A sword to stab into the mire of thoughts
A point to seek their worth
A blade to test their balance
The sheen to illumine confusion
A swipe to wipe out obstinance
A slash to cut off the pain
A parry to ward off futile thoughts
The sheathing to wait and to trust.
To write thoughtfully, honestly, and forwardly (Christwardly)
about the changes and challenges you most resist
takes greater courage than samurai seppuku.
Perhaps you know this verse by heart just from seeing the reference, or perhaps the image helped jog your memory, because it is one of those verses we use very often to illustrate the necessity and fruitfulness of faith in our God despite dismal circumstances, and is a reminder of the existence of purpose somehow behind seemingly meaningless suffering.
“As for you, you meant evil against me, but God meant it for good, to bring it about that many people should be kept alive, as they are today.”
Joseph’s words, “you meant evil against me, but God meant it for good” don’t often get quoted with the pointer that there was a time of probably 24 odd years between his being sold into slavery by his brothers and his saying these profound words. Time is a great teacher and counsellor, and I’m sure it took Joseph a while to ‘get it’. Hence, in regards to trusting in God for redeeming our messes, the lesson is this…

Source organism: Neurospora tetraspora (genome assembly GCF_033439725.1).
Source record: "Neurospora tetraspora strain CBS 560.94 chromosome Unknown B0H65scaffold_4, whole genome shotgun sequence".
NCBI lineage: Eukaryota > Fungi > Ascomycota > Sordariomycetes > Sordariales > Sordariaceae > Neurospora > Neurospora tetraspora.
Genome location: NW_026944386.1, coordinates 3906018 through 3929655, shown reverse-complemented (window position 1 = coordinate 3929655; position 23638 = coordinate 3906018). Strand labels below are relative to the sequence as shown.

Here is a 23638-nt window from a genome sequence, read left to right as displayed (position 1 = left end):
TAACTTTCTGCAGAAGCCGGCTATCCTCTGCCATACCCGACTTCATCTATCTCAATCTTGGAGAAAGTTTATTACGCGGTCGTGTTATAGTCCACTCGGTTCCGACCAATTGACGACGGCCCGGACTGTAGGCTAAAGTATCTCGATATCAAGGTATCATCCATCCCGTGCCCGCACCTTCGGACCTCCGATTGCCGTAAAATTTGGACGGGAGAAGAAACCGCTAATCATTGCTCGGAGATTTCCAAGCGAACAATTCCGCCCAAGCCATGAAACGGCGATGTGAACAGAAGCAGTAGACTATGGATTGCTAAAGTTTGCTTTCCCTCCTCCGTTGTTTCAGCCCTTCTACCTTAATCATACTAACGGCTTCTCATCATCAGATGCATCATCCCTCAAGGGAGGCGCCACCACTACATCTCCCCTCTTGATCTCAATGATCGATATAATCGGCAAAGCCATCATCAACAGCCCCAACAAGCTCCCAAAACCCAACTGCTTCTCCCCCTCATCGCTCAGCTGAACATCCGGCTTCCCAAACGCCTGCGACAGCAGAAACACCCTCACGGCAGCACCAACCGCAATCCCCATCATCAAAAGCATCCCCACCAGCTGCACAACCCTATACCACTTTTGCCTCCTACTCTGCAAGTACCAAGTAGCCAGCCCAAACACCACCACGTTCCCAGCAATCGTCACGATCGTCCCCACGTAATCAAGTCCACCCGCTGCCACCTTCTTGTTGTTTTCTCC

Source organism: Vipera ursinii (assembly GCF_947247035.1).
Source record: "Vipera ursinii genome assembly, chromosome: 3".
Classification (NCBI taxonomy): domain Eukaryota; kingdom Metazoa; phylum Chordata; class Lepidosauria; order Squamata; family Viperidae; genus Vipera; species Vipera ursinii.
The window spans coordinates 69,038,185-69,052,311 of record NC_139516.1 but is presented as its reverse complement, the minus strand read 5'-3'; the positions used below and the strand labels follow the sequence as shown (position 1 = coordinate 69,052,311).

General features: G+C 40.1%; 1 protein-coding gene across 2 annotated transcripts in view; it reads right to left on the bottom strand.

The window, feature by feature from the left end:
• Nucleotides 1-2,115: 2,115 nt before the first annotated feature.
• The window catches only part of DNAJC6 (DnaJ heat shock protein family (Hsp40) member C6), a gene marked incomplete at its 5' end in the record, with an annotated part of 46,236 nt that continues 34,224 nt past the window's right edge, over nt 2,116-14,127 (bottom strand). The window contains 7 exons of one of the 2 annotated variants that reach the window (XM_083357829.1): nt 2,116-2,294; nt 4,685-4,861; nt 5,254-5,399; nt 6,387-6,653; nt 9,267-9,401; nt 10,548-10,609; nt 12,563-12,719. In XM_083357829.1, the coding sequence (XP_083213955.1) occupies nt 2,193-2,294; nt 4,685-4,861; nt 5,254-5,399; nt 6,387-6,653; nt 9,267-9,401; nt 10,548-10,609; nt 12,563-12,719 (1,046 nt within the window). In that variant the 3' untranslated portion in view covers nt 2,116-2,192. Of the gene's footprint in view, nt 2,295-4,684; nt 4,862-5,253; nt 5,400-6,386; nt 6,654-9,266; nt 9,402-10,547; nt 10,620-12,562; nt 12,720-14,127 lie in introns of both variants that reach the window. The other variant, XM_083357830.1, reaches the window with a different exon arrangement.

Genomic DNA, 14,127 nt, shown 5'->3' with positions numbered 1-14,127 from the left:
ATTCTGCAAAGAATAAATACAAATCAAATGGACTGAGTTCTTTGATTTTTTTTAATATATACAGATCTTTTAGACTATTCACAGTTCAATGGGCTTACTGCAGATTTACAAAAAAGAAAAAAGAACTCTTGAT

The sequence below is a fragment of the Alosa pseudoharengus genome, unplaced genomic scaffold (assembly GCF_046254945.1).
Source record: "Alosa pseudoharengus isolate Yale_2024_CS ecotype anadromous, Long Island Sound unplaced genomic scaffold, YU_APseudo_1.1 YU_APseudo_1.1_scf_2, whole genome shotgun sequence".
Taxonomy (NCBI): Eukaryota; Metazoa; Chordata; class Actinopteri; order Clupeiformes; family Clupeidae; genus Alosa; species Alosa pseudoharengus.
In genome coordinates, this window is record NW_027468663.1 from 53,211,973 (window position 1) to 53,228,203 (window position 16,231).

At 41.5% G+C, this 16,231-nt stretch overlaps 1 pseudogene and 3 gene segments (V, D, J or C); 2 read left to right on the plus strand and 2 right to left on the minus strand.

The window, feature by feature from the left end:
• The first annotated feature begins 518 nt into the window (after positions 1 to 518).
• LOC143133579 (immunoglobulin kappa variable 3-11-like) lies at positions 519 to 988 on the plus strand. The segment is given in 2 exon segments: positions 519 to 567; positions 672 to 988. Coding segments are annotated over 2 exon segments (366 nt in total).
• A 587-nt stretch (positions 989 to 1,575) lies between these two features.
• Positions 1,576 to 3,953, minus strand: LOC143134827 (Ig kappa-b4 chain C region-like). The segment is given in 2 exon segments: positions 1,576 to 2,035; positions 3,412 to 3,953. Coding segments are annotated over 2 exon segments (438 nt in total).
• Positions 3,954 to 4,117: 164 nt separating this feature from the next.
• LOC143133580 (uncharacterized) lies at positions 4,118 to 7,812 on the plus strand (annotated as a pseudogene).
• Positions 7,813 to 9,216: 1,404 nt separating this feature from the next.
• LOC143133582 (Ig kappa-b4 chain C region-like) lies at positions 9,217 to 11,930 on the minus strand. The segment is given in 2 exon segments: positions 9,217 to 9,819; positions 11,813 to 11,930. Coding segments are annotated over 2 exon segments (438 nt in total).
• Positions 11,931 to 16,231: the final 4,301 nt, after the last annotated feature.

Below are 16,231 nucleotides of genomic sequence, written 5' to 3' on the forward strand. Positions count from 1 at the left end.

Don’t be discouraged about getting discouraged.
It will take time and then more time and then some for us to see some of the good God intends and ordains. I don’t think this means we have to repress hurt, and then smile and laugh for the sake of showing joy. Rather, it seems appropriate to me that God is pleased when we are faced with gut-wrenching, forehead-holding, tear-jerking situations, sob the sobs and still maintain that God Himself is sovereign and good. Being discouraged is not good, but God’s grace covers that just like it covers everything else, like the mistakes you make along the way. In any case it could take anywhere from a few days to twenty-four years to see how God meant it for good. I’m betting that discouragement will recur between now and then. His grace covers us even as we use what seems like our last reserves of energy to live zealously, proclaiming God’s perfect kingdom still to come.
[Note: Click the image above for a further interesting blog post on the Joseph situation that I read re: prayer. The rest of the blog is good too.]
Here is a thought: not sure what the train was that inspired it, but it’s probably something to do with purpose/meaning, and I was also reading Exodus. Here goes.
Urgency and patience.
That is the difference between how you make choices and how you sit in expectation of results (perhaps from those choices).
Urgency to please God and ‘wait on him’ in obedience.
Patience in waiting for God’s plan to unravel and play out.